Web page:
Over the years, people have disappeared and are never seen again. Stranger yet, their disappearance may remain a secret until that person is forgotten completely. One of the strangest disappearances took place in the year 1974.
In November, a 39-year-old aristocrat known as Lord Lucan vanished. He had left behind the bloody, gruesome mess of his children’s nanny, Sandra Rivett. Apparently, he mistakenly killed the nanny, thinking she was his wife.
The most successful detectives from Scotland Yard still had no idea where Lucan went; the mystery is still talked about today. With the body of Lucan still not found comes the countless conspiracy theories as to what may have happened to him.
Lord Lucan standing outside with his future wife, Veronica Duncan, 14 October 1963
Many believe he skipped the country and lived abroad undercover for the rest of his life. Even today, there have been many sightings of Richard John Bingham, the 7th Earl of Lucan, reported around the world. He’s apparently been seen in Africa, India, and New Zealand, however, none of those rumors of his sighting can be proven.
Two stockbrokers known as Stephen Raphael and Philippe Marcq knew Lord Lucan quite well from their Mayfair gaming club. Raphael was one of Lucan’s closest friends as well, his wife being a godmother to one of Lucan’s three children. Raphael has a different story to tell about how Lucan really disappeared. He had never even told Marcq what happened, until now.
Marcq claims Raphael told him that after Lucan committed the murder, he had traveled to a private zoo in Kent that was owned by his close friend John Aspinall, the founder of the Clermont Club. At the zoo, he and other friends had discussed what would happen in the future for Lucan; they told him that what he did would mean he couldn’t talk to his children ever again. The reason Lucan had tried killing his wife was because he and his wife were in a constant custody battle, and he wanted full custody.
As a result, Lucan’s friends told him he ought to disappear for good. Without a body or even proof of death, the law and probate would not be able to grant his estate for at least seven years.
While Lucan thought that his friends meant hop a plane and skip the country, they had other plans in mind. They had given him a pistol and from there, Lucan went to another room and shot himself. Not wanting to have the body discovered, the friends had a solution. Marcq said that Lucan’s body was fed to one of Aspinall’s tigers. Although it was gruesome, it was an effective way to dispose of the corpse.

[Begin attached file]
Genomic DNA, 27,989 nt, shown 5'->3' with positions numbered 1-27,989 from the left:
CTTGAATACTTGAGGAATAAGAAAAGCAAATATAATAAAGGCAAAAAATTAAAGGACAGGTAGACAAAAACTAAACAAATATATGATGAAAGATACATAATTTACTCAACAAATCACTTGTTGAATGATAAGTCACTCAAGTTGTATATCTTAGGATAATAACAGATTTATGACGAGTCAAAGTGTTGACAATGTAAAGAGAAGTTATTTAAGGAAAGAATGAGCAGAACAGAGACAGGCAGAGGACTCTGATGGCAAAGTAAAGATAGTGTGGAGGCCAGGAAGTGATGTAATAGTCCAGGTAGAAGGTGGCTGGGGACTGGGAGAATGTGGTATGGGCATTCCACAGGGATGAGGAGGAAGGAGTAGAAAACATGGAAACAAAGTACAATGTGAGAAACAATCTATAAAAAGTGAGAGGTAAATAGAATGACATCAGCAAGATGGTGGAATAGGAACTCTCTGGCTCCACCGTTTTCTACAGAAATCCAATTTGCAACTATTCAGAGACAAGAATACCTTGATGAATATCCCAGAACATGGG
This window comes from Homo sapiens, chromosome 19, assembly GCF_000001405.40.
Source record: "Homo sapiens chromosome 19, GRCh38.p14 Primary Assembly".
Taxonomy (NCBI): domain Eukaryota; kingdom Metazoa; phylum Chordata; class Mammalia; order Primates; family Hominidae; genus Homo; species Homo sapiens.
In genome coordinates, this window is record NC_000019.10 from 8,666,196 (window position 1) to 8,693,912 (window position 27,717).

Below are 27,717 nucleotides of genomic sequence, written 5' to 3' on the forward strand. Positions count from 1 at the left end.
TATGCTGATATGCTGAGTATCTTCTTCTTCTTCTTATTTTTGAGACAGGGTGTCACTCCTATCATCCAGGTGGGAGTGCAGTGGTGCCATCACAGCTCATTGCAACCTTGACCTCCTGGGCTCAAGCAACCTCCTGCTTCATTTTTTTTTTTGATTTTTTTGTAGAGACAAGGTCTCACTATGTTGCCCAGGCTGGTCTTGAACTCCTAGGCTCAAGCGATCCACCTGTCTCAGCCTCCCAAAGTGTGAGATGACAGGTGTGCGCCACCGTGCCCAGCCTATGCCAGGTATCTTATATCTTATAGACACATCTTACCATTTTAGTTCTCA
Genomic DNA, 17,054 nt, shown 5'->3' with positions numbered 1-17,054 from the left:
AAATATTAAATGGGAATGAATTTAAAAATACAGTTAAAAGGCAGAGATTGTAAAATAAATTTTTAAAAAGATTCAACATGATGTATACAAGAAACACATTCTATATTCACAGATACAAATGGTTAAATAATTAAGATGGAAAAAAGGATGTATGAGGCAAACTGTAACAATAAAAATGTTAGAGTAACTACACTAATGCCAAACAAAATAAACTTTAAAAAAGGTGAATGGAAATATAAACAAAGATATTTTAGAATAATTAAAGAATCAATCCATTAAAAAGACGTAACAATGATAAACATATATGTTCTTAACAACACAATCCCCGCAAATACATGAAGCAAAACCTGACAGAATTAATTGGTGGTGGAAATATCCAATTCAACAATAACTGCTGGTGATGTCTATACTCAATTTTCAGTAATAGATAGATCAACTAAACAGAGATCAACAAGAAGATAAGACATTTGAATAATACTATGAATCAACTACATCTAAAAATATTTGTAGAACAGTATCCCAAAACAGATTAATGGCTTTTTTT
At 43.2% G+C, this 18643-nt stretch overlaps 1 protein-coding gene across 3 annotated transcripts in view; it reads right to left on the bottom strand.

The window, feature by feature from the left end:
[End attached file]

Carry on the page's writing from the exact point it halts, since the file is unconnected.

Marcq could not believe the story at first, but he knew Raphael would not tell such a ridiculous story if it were not true. He also said that he fell into secrecy, which is why the story was kept hidden until now. He felt that it was time someone knew the truth about what happened to Lucan.
A few days after Marcq told his story, a hearing took place so that they could issue a death certificate. Lucan’s oldest son, George, would then adopt his father’s title.
Marcq told his story to the reporter about how he came to London in 1972 from New York after working as a financial analyst. He was eventually made the director of stockbroking at E.F. Hutton, where he met Raphael. Raphael then introduced Marcq to one of the best gambling clubs there was. At the club, Marcq met Lucan. While Lucan always seemed quiet, he was much different around Raphael.
Lucan was last seen driving a Ford Corsair similar to this.
People knew Lucan as this quiet man until Thursday, November 7, 1974. That same evening, after being at the gambling lounge, Sandra Rivett was bludgeoned to death with a lead pipe in Lucan’s basement. Lucan believed he had killed Lady Lucan, but he was mistaken when she went into the kitchen to get tea. After killing Rivett, he attacked Lady Lucan and escaped. Fleeing his home, he went to Sussex to a friend’s home, sent some letters, and left again. The following day, his blood-stained car was found abandoned at the Newhaven, East Sussex port. From there, the trail went cold.
While that is what is on the police records, Marcq’s version is much different. He said that Lucan had gone to his brother-in-law, who had advised Lucan to call Aspinall.
Lucan’s friends met him at the zoo and straight up told him that he would not make it living abroad and undercover. He was not cut out for such a life. Since that was out of the question, his friends gave him a pistol and he shot himself. After that, his body was fed to Zorra the tiger.
Although it sounds quite ridiculous, Marcq swears the accounts are true. Unfortunately, the rest of the men who were there that night have all passed away.
Not long after the murder, the police had interviewed Aspinall’s mother; she had actually told them that they were feeding Lucan to the tiger at her son’s zoo. The police then went to Aspinall and were told that the tigers were fed only the choicest cuts. Why would he feed them “stringy old Lucky?”
Unfortunately, Zorra the tiger was extremely capable of carrying out that task. In 1970, she had mauled an 11-year-old. Another incident was when Aspinall was keeping the tiger in his garden, and she once swiped the head clean off a dog that had come up to greet her.
In order to throw the police off their trail, all of the men would come up with ridiculous theories as to what happened to Lucan. Some say he was dead, killed himself. Others say that he’s alive, but living as a fugitive.